Funds Transfer Pricing - FTP

AAA

DEFINITION of 'Funds Transfer Pricing - FTP'

A method used to individually measure how much each source of funding is contributing to overall profitability. The funds transfer pricing (FTP) process is most often used in the banking industry as a means of outlining the areas of strength and weakness withing the funding of the institution. FTP can also be used to indicate the profitability of the different product lines and each staff member, as well as act as a great medium for comparison between employees, branches, etc.

INVESTOPEDIA EXPLAINS 'Funds Transfer Pricing - FTP'

To guage FTP, banks can first establish a FTP curve. A general curve is calculated by plotting the relationship between yield to maturity and time to maturity, then adjusted to reflect the lending needs of each location. A rate is then assigned to each of the transactions that occur at the bank. For example, a five-year bond would have a different rate than a 10-year bond. Finally, all of the rates are entered into the FTP system.

RELATED TERMS
  1. Bond

    A debt investment in which an investor loans money to an entity ...
  2. Commercial Code

    Private and public laws that regulated how commerce is to be ...
  3. Financial Institution - FI

    An establishment that focuses on dealing with financial transactions, ...
  4. Commercial Bank

    A financial institution that provides services, such as accepting ...
  5. Transaction

    1. An agreement between a buyer and a seller to exchange goods, ...
  6. Profit

    A financial benefit that is realized when the amount of revenue ...
RELATED FAQS
  1. How does the use of International Financial Reporting Standards (IFRS) affect key ...

    While much has been achieved since 2002 in convergence between international financial reporting standards (IFRS) and U.S. ... Read Full Answer >>
  2. How are C-suite officers measured on performance?

    Evaluation of C-suite officers, especially the chief executive officer (CEO), is an important element of fundamental analysis. ... Read Full Answer >>
  3. Who are Berkshire Hathaway's (BRK.A) main competitors?

    Led by renowned investor Warren Buffett, Berkshire Hathaway (BRK.A) is involved with multiple sectors of industry, facing ... Read Full Answer >>
  4. What are the biggest stadium naming rights deals of all time?

    The top three stadium naming rights deals of all time were all for stadiums hosting New York City teams. The largest was ... Read Full Answer >>
  5. What are the risks of investing in a company that has a high net debt?

    High net debt increases the risk borne by common shareholders and is one of the first items on the balance sheet to be analyzed. ... Read Full Answer >>
  6. What are the consequences of one party violating the terms of a letter of intent?

    The chemicals sector consists of a diverse group of companies that operate in different industries, such as specialty chemicals, ... Read Full Answer >>
Related Articles
  1. Investing

    Zooming In On Net Operating Income

    NOI is a long-run profitability measure that smart investors can count on.
  2. Insurance

    The Rise Of The Modern Investment Bank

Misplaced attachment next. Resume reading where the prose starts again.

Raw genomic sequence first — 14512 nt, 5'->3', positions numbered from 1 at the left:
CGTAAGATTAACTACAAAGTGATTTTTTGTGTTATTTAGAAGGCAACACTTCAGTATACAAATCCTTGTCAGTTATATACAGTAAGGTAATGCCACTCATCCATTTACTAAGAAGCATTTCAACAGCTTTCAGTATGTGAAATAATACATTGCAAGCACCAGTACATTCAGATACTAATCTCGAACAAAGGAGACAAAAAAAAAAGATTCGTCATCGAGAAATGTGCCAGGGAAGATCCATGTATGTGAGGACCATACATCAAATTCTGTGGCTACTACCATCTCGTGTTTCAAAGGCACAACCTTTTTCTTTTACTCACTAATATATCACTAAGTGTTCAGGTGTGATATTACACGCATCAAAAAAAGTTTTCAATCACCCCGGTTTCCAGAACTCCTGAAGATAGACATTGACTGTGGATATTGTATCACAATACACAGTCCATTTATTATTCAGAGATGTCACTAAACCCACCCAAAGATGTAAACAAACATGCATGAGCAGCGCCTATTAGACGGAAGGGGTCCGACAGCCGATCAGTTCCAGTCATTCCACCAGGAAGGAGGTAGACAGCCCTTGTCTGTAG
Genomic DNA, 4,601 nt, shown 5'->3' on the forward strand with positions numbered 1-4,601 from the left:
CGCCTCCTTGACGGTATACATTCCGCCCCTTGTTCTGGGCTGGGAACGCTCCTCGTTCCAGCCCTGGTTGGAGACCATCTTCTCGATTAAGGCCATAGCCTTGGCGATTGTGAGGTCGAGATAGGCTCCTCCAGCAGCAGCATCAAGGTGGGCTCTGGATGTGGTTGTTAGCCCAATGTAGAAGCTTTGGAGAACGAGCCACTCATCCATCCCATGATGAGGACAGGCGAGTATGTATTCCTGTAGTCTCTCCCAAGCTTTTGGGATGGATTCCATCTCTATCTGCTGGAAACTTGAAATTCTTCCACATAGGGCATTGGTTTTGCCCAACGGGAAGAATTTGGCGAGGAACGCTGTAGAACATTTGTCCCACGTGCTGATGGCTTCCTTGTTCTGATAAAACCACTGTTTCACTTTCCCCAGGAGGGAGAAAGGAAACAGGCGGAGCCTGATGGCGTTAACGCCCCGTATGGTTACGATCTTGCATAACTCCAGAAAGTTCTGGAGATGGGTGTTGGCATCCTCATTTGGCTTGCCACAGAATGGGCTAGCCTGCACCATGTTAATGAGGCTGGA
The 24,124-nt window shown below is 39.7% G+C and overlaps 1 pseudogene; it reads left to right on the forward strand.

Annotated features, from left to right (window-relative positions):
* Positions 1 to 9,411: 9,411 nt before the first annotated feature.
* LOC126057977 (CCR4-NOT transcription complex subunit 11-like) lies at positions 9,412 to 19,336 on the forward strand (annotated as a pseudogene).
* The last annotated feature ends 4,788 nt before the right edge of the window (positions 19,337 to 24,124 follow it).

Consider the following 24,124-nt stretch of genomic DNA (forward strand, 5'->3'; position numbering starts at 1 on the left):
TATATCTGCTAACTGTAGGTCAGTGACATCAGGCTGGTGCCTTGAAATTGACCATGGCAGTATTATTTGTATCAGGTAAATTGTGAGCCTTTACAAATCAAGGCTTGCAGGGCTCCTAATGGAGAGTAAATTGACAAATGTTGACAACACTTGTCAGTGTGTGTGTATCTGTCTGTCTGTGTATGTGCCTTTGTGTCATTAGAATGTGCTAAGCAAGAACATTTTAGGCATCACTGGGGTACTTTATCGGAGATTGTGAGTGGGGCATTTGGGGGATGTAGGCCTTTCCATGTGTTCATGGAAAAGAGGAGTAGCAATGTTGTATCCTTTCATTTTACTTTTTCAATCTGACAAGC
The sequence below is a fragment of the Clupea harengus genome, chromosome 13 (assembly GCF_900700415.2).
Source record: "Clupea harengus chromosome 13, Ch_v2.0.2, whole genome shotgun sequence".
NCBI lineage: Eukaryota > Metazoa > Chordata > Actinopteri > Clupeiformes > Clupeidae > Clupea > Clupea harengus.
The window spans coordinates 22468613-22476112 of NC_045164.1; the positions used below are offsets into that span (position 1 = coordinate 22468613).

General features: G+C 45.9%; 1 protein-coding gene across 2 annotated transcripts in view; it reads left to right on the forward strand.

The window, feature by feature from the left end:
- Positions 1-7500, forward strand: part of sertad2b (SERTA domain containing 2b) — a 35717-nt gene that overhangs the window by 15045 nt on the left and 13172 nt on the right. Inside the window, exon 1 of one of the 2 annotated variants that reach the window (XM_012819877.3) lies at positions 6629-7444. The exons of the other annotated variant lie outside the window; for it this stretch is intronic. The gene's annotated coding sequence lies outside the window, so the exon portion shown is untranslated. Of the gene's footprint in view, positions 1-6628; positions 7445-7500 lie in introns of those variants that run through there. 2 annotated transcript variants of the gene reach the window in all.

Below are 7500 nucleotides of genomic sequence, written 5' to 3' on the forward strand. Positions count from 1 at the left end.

Get to know a little bit about the institutions whose actions help to guide free markets.
  3. Economics

    Forces Behind Interest Rates

    Get a deeper understanding of the importance of interest rates and what makes them change.
  4. Active Trading Fundamentals

    Tips For Controlling Investment Losses

    A profit/loss plan helps investors recognize mistakes and invest logically, rather than emotionally.
  5. Taxes

    The Impact Of U.S. Corporate Taxation On Investment Decisions And CFC Transfer Pricing

    To avoid taxation, businesses do careful tax planning, taking into consideration more than one country's taxation system.
  6. Options & Futures

    EBITDA: Challenging The Calculation

    This measure has a bad rap, but it's still a valuable tool when used appropriately.
  7. Retirement

    What Was The Glass-Steagall Act?

    Established in 1933 and repealed in 1999, the Glass-Steagall Act had good intentions but mixed results.
  8. Entrepreneurship

    How Microfinance and Investment Banking Compare

    Investment banks and microfinance institutions (MFIs) provide similar services, but the clients they serve and the incentives that motivate them are very different.
  9. Entrepreneurship

    Should I Have An IPO on My Business

    The ultimate outside investment opportunity is going public through an initial public offering. However, IPOs come with costs that you may want to avoid.
  10. Fundamental Analysis

    Calculating Net Interest Margin

    Net interest margin is a metric used to measure the effectiveness of a company’s investment decisions, particularly financial institutions.

You May Also Like

Hot Definitions
  1. Stop-Loss Order

    An order placed with a broker to sell a security when it reaches a certain price. A stop-loss order is designed to limit ...
  2. Covered Call

    An options strategy whereby an investor holds a long position in an asset and writes (sells) call options on that same asset ...
  3. Butterfly Spread

    A neutral option strategy combining bull and bear spreads. Butterfly spreads use four option contracts with the same expiration ...
  4. Unlevered Beta

    A type of metric that compares the risk of an unlevered company to the risk of the market. The unlevered beta is the beta ...
  5. Moving Average - MA

    A widely used indicator in technical analysis that helps smooth out price action by filtering out the “noise” from random ...
  6. Yield Curve

    A line that plots the interest rates, at a set point in time, of bonds having equal credit quality, but differing maturity ...
Trading Center